This is the continuation of an interview (see Part 1) with filmmaker Scott Noble based on his documentary series Counter-Intelligence. Noble’s films can be viewed for free online at metanoia-films.org.
Kim Petersen: Part III of the series, “Strategy of Tension” gives an extensive listing of false flags from Israel’s Susannah, Gladio in Italy, and Phoenix in Viet Nam. False flags serve the function of allowing aggressor states to portray themselves as victims. Explain the false flag.
Scott Noble: “False flag” has basically come to mean any event in which group A poses as group B in order to affect policy. However, in cases not involving direct conflict between states (flags), the military literature tends to use the term “pseudo operation” (or if it just involves media, “black propaganda”). Doppleganger operations are a related subset, and involve the impersonation of specific individuals. Regardless of the words we use, it is encouraging that more and more people are becoming aware of these tactics.
The most well known form of false flag is when a government stages an attack and blames it on a designated enemy to justify a military invasion. For example, before the Nazis invaded Poland, they dressed up a number of concentration camp victims in Polish uniforms, took them to a German radio station in Gleiwitz, and executed them; the radio station was then vandalized by the Gestapo with the goal of creating the illusion of an attack by Polish soldiers and subsequent firefight. The “Gleiwitz incident” created a casus belli(or war pretext) for the Nazis to invade Poland.
A more elaborate form of false flag is when a group made up of intelligence assets poses as the enemy and commits an atrocity or series of atrocities. These groups are described in the military literature as “pseudo teams” (see for example Lawerence E. Cline, “Pseudo Operations and Counterinsurgency”). Cline justifies the use of pseudo teams due to their utility in intelligence gathering, but they can also be used for more nefarious purposes. During France’s brutal occupation of Algeria, French intelligence created a pseudo-team called the “Organization of the French Algerian Resistance” whose mission was to carry out terrorist attacks with the aim of “quashing any hopes of political compromise.”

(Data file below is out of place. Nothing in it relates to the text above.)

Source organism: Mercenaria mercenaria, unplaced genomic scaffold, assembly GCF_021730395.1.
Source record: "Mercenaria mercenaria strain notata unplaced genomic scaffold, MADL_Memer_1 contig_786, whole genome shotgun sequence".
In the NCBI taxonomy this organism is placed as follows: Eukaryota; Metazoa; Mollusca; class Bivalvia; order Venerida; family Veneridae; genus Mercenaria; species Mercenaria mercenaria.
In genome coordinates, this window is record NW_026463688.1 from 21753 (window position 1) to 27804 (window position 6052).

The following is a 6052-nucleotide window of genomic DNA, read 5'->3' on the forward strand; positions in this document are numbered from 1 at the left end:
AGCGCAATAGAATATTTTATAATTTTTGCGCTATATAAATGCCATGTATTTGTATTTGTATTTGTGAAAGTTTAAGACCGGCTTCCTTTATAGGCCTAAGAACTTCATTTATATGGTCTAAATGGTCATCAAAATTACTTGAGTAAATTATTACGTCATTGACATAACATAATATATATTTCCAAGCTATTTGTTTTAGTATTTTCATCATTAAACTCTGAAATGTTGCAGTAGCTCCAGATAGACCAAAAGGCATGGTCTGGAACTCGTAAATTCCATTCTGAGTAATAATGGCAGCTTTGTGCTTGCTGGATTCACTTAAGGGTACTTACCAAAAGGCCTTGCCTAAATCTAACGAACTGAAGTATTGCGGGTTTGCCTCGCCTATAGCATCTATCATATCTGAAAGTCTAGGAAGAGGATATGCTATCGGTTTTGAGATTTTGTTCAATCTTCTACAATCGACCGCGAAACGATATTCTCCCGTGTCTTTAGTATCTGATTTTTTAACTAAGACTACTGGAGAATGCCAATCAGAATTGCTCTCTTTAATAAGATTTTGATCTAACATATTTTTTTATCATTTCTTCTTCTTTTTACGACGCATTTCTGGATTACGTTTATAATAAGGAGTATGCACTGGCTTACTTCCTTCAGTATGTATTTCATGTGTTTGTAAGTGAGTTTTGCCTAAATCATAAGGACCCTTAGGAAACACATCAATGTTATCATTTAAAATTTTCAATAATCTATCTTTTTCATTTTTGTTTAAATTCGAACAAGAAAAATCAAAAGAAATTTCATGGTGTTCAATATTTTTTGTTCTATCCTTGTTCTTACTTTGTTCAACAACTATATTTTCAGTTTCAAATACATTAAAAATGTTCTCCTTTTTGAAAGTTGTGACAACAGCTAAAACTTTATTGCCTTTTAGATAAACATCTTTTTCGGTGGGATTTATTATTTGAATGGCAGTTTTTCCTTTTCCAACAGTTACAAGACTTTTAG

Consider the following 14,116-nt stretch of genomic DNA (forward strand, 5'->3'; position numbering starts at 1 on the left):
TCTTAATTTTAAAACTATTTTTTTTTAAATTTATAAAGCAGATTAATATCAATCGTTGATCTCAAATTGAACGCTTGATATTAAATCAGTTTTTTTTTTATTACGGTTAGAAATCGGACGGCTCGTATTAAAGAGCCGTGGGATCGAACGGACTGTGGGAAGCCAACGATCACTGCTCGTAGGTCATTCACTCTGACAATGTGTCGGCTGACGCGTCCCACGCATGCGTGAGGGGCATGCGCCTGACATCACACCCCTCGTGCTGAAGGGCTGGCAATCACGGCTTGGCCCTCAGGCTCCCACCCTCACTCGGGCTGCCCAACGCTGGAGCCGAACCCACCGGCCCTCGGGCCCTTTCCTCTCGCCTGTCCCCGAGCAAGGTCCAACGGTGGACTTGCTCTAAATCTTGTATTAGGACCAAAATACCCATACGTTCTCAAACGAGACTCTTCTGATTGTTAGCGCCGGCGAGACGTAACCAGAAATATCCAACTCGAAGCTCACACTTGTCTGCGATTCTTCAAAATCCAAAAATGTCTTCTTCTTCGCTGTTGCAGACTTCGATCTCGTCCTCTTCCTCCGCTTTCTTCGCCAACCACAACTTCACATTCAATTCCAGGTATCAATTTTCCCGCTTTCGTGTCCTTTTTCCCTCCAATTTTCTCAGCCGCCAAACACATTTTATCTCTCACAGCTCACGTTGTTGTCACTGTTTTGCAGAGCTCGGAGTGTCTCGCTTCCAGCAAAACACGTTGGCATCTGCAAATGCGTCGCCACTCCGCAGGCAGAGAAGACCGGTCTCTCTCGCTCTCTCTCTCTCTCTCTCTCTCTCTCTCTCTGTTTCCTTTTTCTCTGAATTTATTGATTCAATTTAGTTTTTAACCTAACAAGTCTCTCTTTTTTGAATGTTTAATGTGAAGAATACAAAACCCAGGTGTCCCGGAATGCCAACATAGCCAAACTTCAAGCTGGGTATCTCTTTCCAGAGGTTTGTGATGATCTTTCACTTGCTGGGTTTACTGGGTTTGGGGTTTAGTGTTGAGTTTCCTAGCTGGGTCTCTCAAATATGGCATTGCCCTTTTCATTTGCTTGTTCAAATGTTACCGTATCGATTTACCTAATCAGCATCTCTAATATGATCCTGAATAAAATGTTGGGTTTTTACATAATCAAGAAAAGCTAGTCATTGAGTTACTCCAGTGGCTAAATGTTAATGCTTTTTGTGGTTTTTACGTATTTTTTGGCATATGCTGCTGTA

At the other end of the spectrum are acts of provocation. An informant working for an intelligence agency or the police will infiltrate an “enemy” group and encourage members to carry out destructive actions. The patsies are usually overzealous, immature, easily influenced, cash-strapped or mentally ill. After the contrived plot is foiled, the “protector” agency holds a press conference to congratulate themselves and justify their bloated budgets/state policy.
The more one studies these “terror plots” the more it becomes apparent that they tend to be manufactured by the very organizations claiming to protect the citizenry from terrorism. In the case of Operation Gladio, for example (seePart 1 of the interview), a 1969 memo from Aginter Press, a fascist group in Portugal, states:
“Acts of terrorism will seem to have emanated from our adversaries, and pressure brought to bear on people in whom power is invested at every level. That will create a feeling of hostility; at the same time we must rise up as defender of the citizenry against the disintegration brought about by terrorism and subversion.”
The FBI is infamous for using these methods. Even some mainstream commentators have written on the phenomenon (see e.g., The Terror Factory: Inside the FBI’s Manufactured War on Terrorism). A study by the Muslim advocacy group SALAM entitled “Inventing Terrorists: The Lawfare of Preemptive Prosecution” analyzed 399 individuals in DOJ “terror” cases from 2001 to 2010 and determined that 94.2 percent resulted from the FBI foiling its own contrived plots. Following the ridiculous “Sears Tower” plot in 2006, in which the patsies were actually offered cash to take part, Jon Stewart referred to the unfortunate fellows as “7 dipshits in a warehouse.”